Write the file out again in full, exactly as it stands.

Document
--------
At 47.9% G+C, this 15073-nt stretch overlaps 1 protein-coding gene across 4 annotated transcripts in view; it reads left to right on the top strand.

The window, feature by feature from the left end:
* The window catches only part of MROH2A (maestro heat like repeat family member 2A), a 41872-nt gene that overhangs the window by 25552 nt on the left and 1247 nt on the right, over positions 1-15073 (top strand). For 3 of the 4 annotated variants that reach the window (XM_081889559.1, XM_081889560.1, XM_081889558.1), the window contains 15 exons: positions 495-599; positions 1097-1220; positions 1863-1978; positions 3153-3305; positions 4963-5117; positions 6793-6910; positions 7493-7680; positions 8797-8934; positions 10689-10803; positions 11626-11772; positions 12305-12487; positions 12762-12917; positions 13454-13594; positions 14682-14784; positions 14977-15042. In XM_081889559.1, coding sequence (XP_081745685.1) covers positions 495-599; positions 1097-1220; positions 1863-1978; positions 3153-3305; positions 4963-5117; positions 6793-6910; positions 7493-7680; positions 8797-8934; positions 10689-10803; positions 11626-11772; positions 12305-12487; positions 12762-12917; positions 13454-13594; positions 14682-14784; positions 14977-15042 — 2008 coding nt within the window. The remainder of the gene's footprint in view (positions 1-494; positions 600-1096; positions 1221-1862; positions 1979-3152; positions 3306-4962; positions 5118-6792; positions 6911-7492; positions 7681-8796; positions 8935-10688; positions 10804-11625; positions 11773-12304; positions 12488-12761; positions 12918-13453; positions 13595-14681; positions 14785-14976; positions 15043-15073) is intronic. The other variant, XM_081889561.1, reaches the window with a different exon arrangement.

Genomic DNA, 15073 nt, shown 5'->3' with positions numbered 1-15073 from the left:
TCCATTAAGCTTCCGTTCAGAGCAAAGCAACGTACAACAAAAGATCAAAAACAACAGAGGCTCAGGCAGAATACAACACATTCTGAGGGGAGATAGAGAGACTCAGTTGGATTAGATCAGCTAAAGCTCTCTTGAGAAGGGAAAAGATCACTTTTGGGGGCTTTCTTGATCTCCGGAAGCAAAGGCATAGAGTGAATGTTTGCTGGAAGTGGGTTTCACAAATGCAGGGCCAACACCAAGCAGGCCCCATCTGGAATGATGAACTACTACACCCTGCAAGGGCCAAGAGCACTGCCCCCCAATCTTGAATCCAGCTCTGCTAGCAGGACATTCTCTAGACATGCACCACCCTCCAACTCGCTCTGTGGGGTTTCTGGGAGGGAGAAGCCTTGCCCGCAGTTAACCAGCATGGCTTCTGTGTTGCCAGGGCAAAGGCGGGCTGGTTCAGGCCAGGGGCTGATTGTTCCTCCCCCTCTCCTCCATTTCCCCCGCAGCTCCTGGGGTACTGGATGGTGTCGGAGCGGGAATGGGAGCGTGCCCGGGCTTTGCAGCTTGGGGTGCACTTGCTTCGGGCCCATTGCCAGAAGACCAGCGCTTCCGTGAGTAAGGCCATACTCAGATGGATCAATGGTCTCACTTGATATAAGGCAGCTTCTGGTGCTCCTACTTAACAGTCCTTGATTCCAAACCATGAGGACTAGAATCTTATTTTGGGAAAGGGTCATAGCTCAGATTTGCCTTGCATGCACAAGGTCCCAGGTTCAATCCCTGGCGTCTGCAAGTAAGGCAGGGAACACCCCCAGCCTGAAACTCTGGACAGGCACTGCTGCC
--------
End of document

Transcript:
At 47.9% G+C, this 15073-nt stretch overlaps 1 protein-coding gene across 4 annotated transcripts in view; it reads left to right on the top strand.

The window, feature by feature from the left end:
* The window catches only part of MROH2A (maestro heat like repeat family member 2A), a 41872-nt gene that overhangs the window by 25552 nt on the left and 1247 nt on the right, over positions 1-15073 (top strand). For 3 of the 4 annotated variants that reach the window (XM_081889559.1, XM_081889560.1, XM_081889558.1), the window contains 15 exons: positions 495-599; positions 1097-1220; positions 1863-1978; positions 3153-3305; positions 4963-5117; positions 6793-6910; positions 7493-7680; positions 8797-8934; positions 10689-10803; positions 11626-11772; positions 12305-12487; positions 12762-12917; positions 13454-13594; positions 14682-14784; positions 14977-15042. In XM_081889559.1, coding sequence (XP_081745685.1) covers positions 495-599; positions 1097-1220; positions 1863-1978; positions 3153-3305; positions 4963-5117; positions 6793-6910; positions 7493-7680; positions 8797-8934; positions 10689-10803; positions 11626-11772; positions 12305-12487; positions 12762-12917; positions 13454-13594; positions 14682-14784; positions 14977-15042 — 2008 coding nt within the window. The remainder of the gene's footprint in view (positions 1-494; positions 600-1096; positions 1221-1862; positions 1979-3152; positions 3306-4962; positions 5118-6792; positions 6911-7492; positions 7681-8796; positions 8935-10688; positions 10804-11625; positions 11773-12304; positions 12488-12761; positions 12918-13453; positions 13595-14681; positions 14785-14976; positions 15043-15073) is intronic. The other variant, XM_081889561.1, reaches the window with a different exon arrangement.

Genomic DNA, 15073 nt, shown 5'->3' with positions numbered 1-15073 from the left:
TCCATTAAGCTTCCGTTCAGAGCAAAGCAACGTACAACAAAAGATCAAAAACAACAGAGGCTCAGGCAGAATACAACACATTCTGAGGGGAGATAGAGAGACTCAGTTGGATTAGATCAGCTAAAGCTCTCTTGAGAAGGGAAAAGATCACTTTTGGGGGCTTTCTTGATCTCCGGAAGCAAAGGCATAGAGTGAATGTTTGCTGGAAGTGGGTTTCACAAATGCAGGGCCAACACCAAGCAGGCCCCATCTGGAATGATGAACTACTACACCCTGCAAGGGCCAAGAGCACTGCCCCCCAATCTTGAATCCAGCTCTGCTAGCAGGACATTCTCTAGACATGCACCACCCTCCAACTCGCTCTGTGGGGTTTCTGGGAGGGAGAAGCCTTGCCCGCAGTTAACCAGCATGGCTTCTGTGTTGCCAGGGCAAAGGCGGGCTGGTTCAGGCCAGGGGCTGATTGTTCCTCCCCCTCTCCTCCATTTCCCCCGCAGCTCCTGGGGTACTGGATGGTGTCGGAGCGGGAATGGGAGCGTGCCCGGGCTTTGCAGCTTGGGGTGCACTTGCTTCGGGCCCATTGCCAGAAGACCAGCGCTTCCGTGAGTAAGGCCATACTCAGATGGATCAATGGTCTCACTTGATATAAGGCAGCTTCTGGTGCTCCTACTTAACAGTCCTTGATTCCAAACCATGAGGACTAGAATCTTATTTTGGGAAAGGGTCATAGCTCAGATTTGCCTTGCATGCACAAGGTCCCAGGTTCAATCCCTGGCGTCTGCAAGTAAGGCAGGGAACACCCCCAGCCTGAAACTCTGGACAGGCACTGCTGCC